HIV, or human immunodeficiency virus, is the virus responsible for AIDS (acquired immunodeficiency syndrome). First identified in 1983, this virus progressively destroys or damages cells in the immune system, making its host vulnerable to certain cancers and infections. So-called "opportunistic infections"—caused by microorganisms that do not ordinarily cause illness in healthy people—can have serious, or even fatal, effects on those with HIV.
Within a month or two of exposure, HIV may cause short-term flu-like symptoms, followed by a symptom-free period lasting months to years during which the virus continues to multiply. After this stage, people with HIV may develop swollen lymph nodes, recurrent herpes sores, diarrhea, weight loss, and/or chronic yeast infections (oral or vaginal)—a state previously called AIDS-related complex or ARC. Children may experience delayed development or failure to thrive. The infection is called AIDS when the number of immune cells known as CD4+ or helper t-cells drops below a certain level, or when opportunistic diseases such as Pneumocystis carinii pneumonia develop. Today, both ARC and AIDS are sometimes collectively called symptomatic HIV infection.
HIV is spread most commonly through unsafe sexual practices or by intravenous drug abuse. Mothers can infect their babies before or during birth, or later through breast-feeding.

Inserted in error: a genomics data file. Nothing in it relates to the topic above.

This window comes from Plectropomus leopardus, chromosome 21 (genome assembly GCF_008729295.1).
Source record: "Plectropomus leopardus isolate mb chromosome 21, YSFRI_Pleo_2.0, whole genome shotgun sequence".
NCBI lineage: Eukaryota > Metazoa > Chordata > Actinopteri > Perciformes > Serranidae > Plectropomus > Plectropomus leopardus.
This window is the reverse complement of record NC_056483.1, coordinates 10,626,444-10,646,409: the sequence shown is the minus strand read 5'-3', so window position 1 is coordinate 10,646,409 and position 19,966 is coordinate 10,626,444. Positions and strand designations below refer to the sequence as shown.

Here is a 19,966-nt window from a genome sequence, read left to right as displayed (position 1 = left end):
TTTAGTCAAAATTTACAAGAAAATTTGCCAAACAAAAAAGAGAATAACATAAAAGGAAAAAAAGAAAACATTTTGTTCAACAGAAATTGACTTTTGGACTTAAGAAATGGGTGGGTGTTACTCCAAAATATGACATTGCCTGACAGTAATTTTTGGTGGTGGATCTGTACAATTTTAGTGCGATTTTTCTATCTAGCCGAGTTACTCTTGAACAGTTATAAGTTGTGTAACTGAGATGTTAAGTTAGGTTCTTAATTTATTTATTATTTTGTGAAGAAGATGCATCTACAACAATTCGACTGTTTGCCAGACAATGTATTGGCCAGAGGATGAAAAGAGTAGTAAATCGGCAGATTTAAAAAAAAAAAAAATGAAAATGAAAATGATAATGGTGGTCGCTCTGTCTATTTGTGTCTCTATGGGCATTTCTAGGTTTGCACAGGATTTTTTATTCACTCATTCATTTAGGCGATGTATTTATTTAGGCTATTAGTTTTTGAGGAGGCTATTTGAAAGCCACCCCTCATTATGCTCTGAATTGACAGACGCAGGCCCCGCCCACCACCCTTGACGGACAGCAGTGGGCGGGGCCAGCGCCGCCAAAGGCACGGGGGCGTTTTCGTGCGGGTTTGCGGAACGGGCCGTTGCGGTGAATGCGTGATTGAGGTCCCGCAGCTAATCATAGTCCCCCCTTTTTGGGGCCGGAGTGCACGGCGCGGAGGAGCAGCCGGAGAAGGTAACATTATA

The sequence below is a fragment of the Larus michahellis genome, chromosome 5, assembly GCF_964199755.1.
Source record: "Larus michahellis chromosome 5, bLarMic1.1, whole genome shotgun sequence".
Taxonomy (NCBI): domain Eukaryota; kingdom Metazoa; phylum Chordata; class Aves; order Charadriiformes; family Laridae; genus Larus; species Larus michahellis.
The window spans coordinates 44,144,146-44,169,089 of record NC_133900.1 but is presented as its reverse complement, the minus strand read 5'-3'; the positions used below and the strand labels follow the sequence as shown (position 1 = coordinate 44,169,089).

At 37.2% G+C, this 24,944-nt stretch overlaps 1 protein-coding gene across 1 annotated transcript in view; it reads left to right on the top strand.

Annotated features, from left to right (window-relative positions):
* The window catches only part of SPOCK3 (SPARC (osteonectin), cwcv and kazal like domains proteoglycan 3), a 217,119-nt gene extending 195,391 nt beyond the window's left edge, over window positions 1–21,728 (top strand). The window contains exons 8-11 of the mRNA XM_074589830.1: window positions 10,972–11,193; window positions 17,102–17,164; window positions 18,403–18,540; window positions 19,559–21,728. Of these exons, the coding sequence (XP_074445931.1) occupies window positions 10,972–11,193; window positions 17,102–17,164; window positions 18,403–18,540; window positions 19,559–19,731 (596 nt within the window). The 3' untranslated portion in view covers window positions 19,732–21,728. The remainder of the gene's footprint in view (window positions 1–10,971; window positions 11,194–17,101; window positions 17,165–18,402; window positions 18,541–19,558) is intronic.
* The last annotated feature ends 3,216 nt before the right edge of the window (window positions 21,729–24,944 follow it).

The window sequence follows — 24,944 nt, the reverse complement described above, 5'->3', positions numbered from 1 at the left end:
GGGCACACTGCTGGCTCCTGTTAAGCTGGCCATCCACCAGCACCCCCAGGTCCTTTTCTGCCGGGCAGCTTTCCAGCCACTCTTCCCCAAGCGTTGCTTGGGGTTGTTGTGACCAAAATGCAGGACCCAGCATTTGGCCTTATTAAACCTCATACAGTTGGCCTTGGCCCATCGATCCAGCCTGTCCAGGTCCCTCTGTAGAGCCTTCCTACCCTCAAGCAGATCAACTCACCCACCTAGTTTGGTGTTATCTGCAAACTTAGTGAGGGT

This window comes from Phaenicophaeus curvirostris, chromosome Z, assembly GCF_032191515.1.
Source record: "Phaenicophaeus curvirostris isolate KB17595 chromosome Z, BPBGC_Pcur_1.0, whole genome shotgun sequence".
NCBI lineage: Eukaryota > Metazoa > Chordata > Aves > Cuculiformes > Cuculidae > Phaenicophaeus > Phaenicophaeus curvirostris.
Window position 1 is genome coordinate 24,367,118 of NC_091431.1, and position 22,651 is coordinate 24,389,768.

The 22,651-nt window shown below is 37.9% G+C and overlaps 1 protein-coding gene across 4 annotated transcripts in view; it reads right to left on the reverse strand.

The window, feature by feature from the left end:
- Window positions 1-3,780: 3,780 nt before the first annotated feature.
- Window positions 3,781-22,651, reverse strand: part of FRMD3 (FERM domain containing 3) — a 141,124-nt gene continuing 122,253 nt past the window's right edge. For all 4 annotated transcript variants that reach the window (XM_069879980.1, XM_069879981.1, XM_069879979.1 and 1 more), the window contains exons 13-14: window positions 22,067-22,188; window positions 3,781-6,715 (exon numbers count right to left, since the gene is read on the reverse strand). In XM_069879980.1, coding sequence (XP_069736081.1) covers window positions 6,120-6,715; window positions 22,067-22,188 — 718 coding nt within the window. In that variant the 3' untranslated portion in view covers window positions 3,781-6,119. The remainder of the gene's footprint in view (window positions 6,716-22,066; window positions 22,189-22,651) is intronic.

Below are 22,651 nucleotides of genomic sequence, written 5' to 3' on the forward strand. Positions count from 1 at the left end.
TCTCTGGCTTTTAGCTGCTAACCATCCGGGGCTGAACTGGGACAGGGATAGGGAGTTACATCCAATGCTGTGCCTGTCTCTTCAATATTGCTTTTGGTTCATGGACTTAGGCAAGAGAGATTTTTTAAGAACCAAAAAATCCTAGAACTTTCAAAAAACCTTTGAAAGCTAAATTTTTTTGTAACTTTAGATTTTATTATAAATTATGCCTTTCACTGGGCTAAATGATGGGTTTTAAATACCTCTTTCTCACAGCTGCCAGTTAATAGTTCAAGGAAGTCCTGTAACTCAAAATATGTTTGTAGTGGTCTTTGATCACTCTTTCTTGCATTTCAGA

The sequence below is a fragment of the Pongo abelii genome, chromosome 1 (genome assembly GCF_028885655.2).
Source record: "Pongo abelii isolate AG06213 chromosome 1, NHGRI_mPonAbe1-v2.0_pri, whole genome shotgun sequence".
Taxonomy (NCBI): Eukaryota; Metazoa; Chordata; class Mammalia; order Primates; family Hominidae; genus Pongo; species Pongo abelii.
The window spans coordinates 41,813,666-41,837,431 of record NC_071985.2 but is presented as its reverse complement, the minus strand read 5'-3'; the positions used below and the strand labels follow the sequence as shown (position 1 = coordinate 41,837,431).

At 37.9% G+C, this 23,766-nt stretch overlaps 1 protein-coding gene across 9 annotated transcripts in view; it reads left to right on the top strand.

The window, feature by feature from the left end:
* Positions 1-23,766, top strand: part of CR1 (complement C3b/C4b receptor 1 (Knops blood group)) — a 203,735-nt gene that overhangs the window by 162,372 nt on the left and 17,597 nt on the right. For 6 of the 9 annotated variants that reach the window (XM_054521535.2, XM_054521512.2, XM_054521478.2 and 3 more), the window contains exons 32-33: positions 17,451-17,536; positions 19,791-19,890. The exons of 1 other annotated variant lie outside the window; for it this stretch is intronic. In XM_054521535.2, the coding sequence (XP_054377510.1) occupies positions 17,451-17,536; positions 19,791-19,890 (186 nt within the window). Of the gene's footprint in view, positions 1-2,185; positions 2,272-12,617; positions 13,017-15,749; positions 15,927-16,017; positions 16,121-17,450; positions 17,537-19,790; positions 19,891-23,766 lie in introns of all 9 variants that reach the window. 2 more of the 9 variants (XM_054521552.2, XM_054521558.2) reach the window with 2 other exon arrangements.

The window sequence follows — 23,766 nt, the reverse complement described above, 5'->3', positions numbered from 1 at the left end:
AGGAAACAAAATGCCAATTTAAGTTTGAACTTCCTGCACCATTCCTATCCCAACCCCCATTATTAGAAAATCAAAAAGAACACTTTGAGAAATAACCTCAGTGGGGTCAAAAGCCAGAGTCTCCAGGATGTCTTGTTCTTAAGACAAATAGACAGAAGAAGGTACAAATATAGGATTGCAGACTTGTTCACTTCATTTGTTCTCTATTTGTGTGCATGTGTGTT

Today, effective medications have helped to turn HIV infection from a death sentence to a manageable illness. None of the treatments described here can substitute for standard care.
The outcome of one study suggests that individualized homeopathic treatment might be helpful in HIV; however, these results were too preliminary to be relied upon.
A 6-month, double-blind, placebo-controlled study of 80 people evaluated the effects of treatment with an individualized homeopathic remedy on the progression of HIV infection.1 The remedy was assigned based on the classic homeopathic symptom picture. Participants took the remedy or placebo for 6 months. Researchers then performed blood tests to measure CD4+ and CD8+ counts (standard indicators of HIV progression).
The group of participants with more advanced symptoms (persistent generalized lymphadenopathy, CDC stage III) showed a significant increase in CD4+ counts with homeopathic treatment. However, homeopathic treatment did not benefit a group without symptoms (CDC stage II). The investigators suggest that the study time was too short to evaluate effectiveness in asymptomatic HIV since the CD4+ counts can change very slowly over time.
In any case, because of the division into small subgroups with more and less severe illness, the results of this study are difficult to rely upon. Larger trials would be necessary to reliably identify a benefit with homeopathic treatment.
HIV is a complex illness with many possible symptoms. For this reason, there is no group of homeopathic remedies that can be discussed here as representative of common classical approaches.